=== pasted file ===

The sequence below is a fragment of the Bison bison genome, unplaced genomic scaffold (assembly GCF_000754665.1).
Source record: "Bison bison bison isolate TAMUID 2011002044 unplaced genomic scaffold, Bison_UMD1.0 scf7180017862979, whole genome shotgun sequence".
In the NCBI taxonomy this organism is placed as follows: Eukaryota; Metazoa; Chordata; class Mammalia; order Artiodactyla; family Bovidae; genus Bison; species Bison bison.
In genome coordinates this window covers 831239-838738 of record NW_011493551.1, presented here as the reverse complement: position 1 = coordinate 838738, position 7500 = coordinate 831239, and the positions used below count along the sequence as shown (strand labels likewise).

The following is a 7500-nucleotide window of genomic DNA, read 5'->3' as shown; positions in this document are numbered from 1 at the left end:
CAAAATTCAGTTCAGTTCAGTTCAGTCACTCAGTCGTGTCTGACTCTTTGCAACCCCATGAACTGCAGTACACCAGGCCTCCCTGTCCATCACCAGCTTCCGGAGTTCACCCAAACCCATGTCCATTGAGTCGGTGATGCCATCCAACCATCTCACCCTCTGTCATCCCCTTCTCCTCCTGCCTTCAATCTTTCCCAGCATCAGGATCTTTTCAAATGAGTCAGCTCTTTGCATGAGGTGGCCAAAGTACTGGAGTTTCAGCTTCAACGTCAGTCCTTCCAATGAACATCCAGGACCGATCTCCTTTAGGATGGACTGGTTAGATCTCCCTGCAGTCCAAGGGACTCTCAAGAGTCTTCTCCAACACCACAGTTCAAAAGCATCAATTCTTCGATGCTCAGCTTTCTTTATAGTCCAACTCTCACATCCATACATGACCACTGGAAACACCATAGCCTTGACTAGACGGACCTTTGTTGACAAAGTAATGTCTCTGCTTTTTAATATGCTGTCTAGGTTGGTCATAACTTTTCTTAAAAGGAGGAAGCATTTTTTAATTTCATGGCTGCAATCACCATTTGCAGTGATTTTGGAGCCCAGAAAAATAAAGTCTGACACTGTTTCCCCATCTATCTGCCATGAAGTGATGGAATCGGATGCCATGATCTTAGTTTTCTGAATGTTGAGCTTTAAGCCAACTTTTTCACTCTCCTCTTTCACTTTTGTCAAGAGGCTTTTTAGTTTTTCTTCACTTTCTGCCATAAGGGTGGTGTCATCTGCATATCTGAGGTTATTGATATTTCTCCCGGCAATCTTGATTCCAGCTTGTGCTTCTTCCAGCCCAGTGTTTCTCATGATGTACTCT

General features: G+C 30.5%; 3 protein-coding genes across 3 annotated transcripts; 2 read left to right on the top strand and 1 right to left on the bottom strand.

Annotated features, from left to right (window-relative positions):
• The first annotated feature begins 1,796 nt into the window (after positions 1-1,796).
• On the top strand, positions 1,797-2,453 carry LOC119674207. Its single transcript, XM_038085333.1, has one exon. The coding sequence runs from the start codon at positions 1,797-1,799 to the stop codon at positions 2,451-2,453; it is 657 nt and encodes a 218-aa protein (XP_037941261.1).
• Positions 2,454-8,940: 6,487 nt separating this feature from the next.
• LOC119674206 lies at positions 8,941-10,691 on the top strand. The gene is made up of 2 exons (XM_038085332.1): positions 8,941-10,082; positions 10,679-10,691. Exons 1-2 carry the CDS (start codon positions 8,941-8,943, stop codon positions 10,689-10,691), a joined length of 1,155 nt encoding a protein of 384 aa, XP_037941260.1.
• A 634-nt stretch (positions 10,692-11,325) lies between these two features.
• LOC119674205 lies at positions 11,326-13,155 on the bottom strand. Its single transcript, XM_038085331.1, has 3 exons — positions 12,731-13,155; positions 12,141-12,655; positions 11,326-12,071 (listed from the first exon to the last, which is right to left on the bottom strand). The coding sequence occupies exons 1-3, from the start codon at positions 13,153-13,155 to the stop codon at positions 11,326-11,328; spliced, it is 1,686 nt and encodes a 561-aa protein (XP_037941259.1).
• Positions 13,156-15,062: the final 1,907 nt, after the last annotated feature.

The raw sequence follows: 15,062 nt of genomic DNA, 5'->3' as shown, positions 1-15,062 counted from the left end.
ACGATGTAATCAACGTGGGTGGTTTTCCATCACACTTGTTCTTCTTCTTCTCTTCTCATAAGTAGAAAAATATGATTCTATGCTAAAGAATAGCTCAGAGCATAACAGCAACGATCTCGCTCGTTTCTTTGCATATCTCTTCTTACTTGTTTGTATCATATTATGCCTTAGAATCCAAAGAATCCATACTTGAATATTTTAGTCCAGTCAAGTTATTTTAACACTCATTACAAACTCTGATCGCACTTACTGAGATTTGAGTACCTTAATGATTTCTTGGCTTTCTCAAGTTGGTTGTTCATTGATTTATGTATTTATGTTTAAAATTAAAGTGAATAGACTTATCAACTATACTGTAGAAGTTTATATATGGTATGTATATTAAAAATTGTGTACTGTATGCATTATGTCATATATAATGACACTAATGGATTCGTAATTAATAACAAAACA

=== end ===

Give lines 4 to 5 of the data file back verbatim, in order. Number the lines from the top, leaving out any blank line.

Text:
In genome coordinates this window covers 831239-838738 of record NW_011493551.1, presented here as the reverse complement: position 1 = coordinate 838738, position 7500 = coordinate 831239, and the positions used below count along the sequence as shown (strand labels likewise).

The following is a 7500-nucleotide window of genomic DNA, read 5'->3' as shown; positions in this document are numbered from 1 at the left end: